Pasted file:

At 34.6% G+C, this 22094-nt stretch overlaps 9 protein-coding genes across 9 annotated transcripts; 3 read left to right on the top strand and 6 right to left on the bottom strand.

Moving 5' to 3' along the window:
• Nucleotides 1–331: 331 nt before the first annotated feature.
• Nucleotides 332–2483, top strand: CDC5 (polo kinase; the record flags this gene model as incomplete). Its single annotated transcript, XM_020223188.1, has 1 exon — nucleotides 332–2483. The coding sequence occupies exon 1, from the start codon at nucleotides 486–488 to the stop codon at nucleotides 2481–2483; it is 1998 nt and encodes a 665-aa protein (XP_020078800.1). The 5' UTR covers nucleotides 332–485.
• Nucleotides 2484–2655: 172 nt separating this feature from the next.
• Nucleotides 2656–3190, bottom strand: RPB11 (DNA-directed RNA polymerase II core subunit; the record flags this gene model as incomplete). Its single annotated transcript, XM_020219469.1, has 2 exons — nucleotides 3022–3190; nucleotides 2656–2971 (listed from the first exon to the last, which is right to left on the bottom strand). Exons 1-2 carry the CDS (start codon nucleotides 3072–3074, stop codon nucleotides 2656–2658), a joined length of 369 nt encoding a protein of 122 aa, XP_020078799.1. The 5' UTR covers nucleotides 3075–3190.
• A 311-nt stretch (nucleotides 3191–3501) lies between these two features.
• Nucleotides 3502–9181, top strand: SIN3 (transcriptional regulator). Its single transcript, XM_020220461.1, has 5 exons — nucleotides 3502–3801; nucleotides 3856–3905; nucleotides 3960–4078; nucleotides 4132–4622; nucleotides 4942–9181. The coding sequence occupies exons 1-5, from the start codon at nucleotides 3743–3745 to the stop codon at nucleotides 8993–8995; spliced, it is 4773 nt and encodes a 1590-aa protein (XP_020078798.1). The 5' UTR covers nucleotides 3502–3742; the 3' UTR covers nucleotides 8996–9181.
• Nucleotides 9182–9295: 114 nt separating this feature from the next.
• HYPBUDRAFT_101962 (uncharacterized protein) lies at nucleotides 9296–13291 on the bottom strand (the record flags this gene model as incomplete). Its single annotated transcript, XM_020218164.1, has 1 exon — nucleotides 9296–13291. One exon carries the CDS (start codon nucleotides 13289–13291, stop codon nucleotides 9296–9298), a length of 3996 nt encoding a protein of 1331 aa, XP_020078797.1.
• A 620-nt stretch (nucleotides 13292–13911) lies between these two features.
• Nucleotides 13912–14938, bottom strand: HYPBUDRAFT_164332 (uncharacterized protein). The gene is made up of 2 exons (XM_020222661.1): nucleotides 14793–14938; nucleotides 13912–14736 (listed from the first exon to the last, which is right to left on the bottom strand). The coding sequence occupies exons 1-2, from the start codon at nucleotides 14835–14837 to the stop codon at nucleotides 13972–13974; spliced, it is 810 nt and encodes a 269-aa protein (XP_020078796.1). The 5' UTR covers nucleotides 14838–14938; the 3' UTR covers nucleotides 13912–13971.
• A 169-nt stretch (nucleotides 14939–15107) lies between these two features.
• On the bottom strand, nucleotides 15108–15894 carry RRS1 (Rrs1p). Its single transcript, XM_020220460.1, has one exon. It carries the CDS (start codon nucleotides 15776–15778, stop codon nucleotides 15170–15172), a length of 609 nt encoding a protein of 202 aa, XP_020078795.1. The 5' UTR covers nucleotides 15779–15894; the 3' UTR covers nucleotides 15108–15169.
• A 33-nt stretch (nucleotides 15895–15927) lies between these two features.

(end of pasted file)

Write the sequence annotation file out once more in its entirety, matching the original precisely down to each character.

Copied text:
At 34.6% G+C, this 22094-nt stretch overlaps 9 protein-coding genes across 9 annotated transcripts; 3 read left to right on the top strand and 6 right to left on the bottom strand.

Moving 5' to 3' along the window:
• Nucleotides 1–331: 331 nt before the first annotated feature.
• Nucleotides 332–2483, top strand: CDC5 (polo kinase; the record flags this gene model as incomplete). Its single annotated transcript, XM_020223188.1, has 1 exon — nucleotides 332–2483. The coding sequence occupies exon 1, from the start codon at nucleotides 486–488 to the stop codon at nucleotides 2481–2483; it is 1998 nt and encodes a 665-aa protein (XP_020078800.1). The 5' UTR covers nucleotides 332–485.
• Nucleotides 2484–2655: 172 nt separating this feature from the next.
• Nucleotides 2656–3190, bottom strand: RPB11 (DNA-directed RNA polymerase II core subunit; the record flags this gene model as incomplete). Its single annotated transcript, XM_020219469.1, has 2 exons — nucleotides 3022–3190; nucleotides 2656–2971 (listed from the first exon to the last, which is right to left on the bottom strand). Exons 1-2 carry the CDS (start codon nucleotides 3072–3074, stop codon nucleotides 2656–2658), a joined length of 369 nt encoding a protein of 122 aa, XP_020078799.1. The 5' UTR covers nucleotides 3075–3190.
• A 311-nt stretch (nucleotides 3191–3501) lies between these two features.
• Nucleotides 3502–9181, top strand: SIN3 (transcriptional regulator). Its single transcript, XM_020220461.1, has 5 exons — nucleotides 3502–3801; nucleotides 3856–3905; nucleotides 3960–4078; nucleotides 4132–4622; nucleotides 4942–9181. The coding sequence occupies exons 1-5, from the start codon at nucleotides 3743–3745 to the stop codon at nucleotides 8993–8995; spliced, it is 4773 nt and encodes a 1590-aa protein (XP_020078798.1). The 5' UTR covers nucleotides 3502–3742; the 3' UTR covers nucleotides 8996–9181.
• Nucleotides 9182–9295: 114 nt separating this feature from the next.
• HYPBUDRAFT_101962 (uncharacterized protein) lies at nucleotides 9296–13291 on the bottom strand (the record flags this gene model as incomplete). Its single annotated transcript, XM_020218164.1, has 1 exon — nucleotides 9296–13291. One exon carries the CDS (start codon nucleotides 13289–13291, stop codon nucleotides 9296–9298), a length of 3996 nt encoding a protein of 1331 aa, XP_020078797.1.
• A 620-nt stretch (nucleotides 13292–13911) lies between these two features.
• Nucleotides 13912–14938, bottom strand: HYPBUDRAFT_164332 (uncharacterized protein). The gene is made up of 2 exons (XM_020222661.1): nucleotides 14793–14938; nucleotides 13912–14736 (listed from the first exon to the last, which is right to left on the bottom strand). The coding sequence occupies exons 1-2, from the start codon at nucleotides 14835–14837 to the stop codon at nucleotides 13972–13974; spliced, it is 810 nt and encodes a 269-aa protein (XP_020078796.1). The 5' UTR covers nucleotides 14838–14938; the 3' UTR covers nucleotides 13912–13971.
• A 169-nt stretch (nucleotides 14939–15107) lies between these two features.
• On the bottom strand, nucleotides 15108–15894 carry RRS1 (Rrs1p). Its single transcript, XM_020220460.1, has one exon. It carries the CDS (start codon nucleotides 15776–15778, stop codon nucleotides 15170–15172), a length of 609 nt encoding a protein of 202 aa, XP_020078795.1. The 5' UTR covers nucleotides 15779–15894; the 3' UTR covers nucleotides 15108–15169.
• A 33-nt stretch (nucleotides 15895–15927) lies between these two features.